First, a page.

Shoo fly, don’t bother me…

The theme for my posts this quarter seems to be, “weird things that happened to Cynthia’s skin.”

This time, it’s mosquito bites.

Culex pipens (a.k.a. the bane of my existence), one of the most common mosquitoes in Santa Cruz county. Photo by David Barillet-Portal via wikimedia commons.

Culex pipens (a.k.a. the bane of my existence), one of the most common mosquitoes in Santa Cruz county. Photo by David Barillet-Portal via wikimedia commons.

I’ve had allergic reactions to mosquito bites ever since I can remember. My reactions range from small red splotches that itch for days to swollen white welts that itch for a week or more. After one too many summers in the bug-infested marshlands of Ohio, I was relieved to hear that Northern California was a mosquito-free paradise.

Well, maybe Oakland, where all my college friends live, is a mosquito-free haven, but Santa Cruz most certainly is not. Here’s the list of places I’ve been bitten, from least to most ridiculous:

  1. Right forearm, in a cluster of 6 bites or so
  2. Left shoulder
  3. Forehead next to my hairline
  4. Right cheek
  5. Left ear (cartilage)

I’m most upset about the time I got bit on the upper lip. I mean, really.

The oddest thing was that all these mosquito bites happened inside my apartment in the redwoods of Santa Cruz, during January and February. And yes, I’m positive it’s not bedbugs.

Where I’m from, one of the perks of winter is that there are no mosquitoes. I was extremely dismayed to find out that mosquitoes breed year-round in California. Even amidst the drought, those horrible bugs can still reproduce even in small amounts of standing water.

Now faced with the possibility that mosquitoes might be a year-round problem for me, coupled with growing concerns about tropical diseases migrating with invasive mosquito species and a warming climate, I decided to take action. (By the way, in order for things like dengue and yellow fever to come to California, it takes more than the right mosquito. It also takes the right ailing person who then must be bitten by the right mosquito and then that mosquito has to bite someone else. So don’t go hitting the panic button just yet.)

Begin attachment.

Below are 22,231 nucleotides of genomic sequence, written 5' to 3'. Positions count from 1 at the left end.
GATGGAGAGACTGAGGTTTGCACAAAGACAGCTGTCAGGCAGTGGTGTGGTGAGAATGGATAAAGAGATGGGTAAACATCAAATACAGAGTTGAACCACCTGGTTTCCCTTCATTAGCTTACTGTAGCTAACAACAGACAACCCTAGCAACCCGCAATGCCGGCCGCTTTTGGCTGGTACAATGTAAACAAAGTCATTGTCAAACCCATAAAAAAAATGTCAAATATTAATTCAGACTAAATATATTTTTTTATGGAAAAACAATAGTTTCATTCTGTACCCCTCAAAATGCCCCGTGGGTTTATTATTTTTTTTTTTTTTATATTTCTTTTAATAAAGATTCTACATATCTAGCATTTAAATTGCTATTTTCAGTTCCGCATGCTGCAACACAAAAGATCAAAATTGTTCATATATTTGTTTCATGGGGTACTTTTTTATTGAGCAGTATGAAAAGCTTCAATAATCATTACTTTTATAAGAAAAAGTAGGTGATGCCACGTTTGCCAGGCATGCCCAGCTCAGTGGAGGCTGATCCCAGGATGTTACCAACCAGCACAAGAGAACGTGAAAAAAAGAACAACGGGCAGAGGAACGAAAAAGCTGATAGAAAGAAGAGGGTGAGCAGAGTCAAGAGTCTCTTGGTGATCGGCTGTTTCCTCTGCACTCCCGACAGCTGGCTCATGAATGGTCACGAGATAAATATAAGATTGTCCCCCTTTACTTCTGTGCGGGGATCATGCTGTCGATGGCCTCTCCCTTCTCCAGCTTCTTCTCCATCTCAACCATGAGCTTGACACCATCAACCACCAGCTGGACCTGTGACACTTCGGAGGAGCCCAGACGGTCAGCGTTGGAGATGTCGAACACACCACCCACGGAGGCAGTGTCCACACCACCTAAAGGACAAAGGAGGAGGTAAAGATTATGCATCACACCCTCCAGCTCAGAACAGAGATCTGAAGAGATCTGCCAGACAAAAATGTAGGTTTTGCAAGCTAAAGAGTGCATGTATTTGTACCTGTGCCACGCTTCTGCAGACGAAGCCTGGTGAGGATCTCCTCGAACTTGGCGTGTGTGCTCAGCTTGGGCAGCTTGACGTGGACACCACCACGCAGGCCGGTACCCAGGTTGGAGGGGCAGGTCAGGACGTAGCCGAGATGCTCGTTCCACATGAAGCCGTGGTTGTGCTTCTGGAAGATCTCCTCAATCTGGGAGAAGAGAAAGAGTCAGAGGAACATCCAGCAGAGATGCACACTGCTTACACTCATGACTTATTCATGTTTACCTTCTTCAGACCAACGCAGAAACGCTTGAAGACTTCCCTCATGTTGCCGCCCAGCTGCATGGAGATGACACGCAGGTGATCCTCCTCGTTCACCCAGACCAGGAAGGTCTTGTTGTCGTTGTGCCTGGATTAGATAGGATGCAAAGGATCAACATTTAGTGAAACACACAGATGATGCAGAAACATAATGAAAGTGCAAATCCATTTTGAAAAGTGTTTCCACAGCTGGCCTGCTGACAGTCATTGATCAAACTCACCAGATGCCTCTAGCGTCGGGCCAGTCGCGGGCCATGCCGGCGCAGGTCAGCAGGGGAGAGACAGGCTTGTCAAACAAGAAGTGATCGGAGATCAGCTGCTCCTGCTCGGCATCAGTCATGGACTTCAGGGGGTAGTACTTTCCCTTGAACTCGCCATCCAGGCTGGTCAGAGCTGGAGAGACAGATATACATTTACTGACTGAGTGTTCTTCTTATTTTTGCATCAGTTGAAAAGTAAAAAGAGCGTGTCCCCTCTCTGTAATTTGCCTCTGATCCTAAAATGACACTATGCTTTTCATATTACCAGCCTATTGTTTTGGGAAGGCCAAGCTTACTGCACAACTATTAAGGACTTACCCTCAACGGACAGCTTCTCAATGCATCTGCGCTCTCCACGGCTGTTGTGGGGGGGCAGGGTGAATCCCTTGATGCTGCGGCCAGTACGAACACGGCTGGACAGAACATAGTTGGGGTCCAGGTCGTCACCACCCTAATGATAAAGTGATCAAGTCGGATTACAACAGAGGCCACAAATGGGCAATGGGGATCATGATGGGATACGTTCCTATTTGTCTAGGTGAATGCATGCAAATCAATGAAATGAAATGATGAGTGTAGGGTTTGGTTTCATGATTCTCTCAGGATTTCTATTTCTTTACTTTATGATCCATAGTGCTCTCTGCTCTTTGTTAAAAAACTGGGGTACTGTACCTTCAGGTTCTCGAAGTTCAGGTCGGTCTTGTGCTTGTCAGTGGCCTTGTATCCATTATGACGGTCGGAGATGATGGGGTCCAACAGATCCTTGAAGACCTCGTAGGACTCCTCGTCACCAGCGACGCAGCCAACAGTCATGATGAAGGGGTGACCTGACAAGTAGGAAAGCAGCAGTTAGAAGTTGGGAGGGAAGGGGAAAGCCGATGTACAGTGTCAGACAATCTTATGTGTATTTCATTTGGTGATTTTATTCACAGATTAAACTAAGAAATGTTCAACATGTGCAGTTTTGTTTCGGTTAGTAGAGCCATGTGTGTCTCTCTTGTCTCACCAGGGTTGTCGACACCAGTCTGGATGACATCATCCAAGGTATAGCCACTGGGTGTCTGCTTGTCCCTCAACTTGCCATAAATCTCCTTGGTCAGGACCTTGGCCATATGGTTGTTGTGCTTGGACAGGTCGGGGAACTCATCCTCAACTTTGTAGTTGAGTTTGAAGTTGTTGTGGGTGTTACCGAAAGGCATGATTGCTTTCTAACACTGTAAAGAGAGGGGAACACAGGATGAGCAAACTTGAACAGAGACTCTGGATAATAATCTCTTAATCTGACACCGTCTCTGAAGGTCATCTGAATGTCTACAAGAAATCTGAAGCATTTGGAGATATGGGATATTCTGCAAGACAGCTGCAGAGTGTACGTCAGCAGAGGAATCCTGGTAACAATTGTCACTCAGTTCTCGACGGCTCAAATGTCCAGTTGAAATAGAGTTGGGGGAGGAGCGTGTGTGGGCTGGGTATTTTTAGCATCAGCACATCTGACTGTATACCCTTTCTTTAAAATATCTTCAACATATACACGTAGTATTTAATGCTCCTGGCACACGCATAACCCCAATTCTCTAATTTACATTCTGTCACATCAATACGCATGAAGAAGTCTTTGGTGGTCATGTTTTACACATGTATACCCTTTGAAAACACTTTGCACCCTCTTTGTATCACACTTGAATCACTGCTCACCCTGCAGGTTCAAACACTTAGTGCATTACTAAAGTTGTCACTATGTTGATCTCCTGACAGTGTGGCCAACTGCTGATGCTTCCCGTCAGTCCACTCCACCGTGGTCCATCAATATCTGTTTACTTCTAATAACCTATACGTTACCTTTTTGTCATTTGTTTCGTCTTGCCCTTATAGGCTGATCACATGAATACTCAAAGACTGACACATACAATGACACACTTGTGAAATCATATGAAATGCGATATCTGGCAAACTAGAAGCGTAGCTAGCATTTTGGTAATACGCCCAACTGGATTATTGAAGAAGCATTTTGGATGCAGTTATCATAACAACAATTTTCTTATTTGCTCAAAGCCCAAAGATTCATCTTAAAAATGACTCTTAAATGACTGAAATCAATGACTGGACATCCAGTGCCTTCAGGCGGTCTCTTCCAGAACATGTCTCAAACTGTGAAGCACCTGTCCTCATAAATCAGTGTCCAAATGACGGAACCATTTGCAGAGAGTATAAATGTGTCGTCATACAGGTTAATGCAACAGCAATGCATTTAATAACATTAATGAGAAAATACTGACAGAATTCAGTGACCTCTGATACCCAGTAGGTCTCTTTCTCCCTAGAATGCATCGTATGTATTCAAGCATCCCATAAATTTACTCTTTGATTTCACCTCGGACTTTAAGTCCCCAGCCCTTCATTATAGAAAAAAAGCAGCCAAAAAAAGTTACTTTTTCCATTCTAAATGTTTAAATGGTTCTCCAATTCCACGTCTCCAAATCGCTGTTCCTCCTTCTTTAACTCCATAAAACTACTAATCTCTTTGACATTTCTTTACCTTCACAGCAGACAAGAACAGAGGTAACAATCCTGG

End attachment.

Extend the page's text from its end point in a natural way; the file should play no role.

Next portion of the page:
I called Paul Binding at the Mosquito Abatement and Vector Control Division of the Agricultural Commissioner of Santa Cruz County. My first question was why are these mosquitoes eating me up while my roommates, unbitten, are questioning their very existence (and by proxy, my sanity?)

“Mosquitos sense people in different ways. First they follow the carbon dioxide plume in our exhalation. Then they’ll sense your heat. And lastly they’ll choose between people based on different chemical odors. They seem to like sweat and food odor. [Great, so I guess that means I’m smelly, too.] Lastly they’ll find a spot on you where there are vessels close to the skin.”

More bad news: “The old wives tale is to use garlic or vitamin b, but those don’t seem to be proven to work,” Binding said. He said that DEET-based repellents work the best.

But, “they have the habit of burning synthetic clothing,” he said. They also smell bad.

Some essential oils can help for those of us who don’t want to bathe in DEET. Binding recommended finding “natural” bug repellents with eucalyptus or picaridin oils in their ingredients.

It’s also important to be sure not to create any mosquito breeding grounds. Particularly as the drought persists, and counties impose water rationing, people need to be particularly careful with rainwater collection. Additionally, be sure to pick up litter when you see it “Mosquitoes can breed in very small amounts of water. So even something like a coke can, anything lying around the yard, it can breed in.”

In the meantime, I’ll be spraying myself with lemon eucalyptus and hope for the best.

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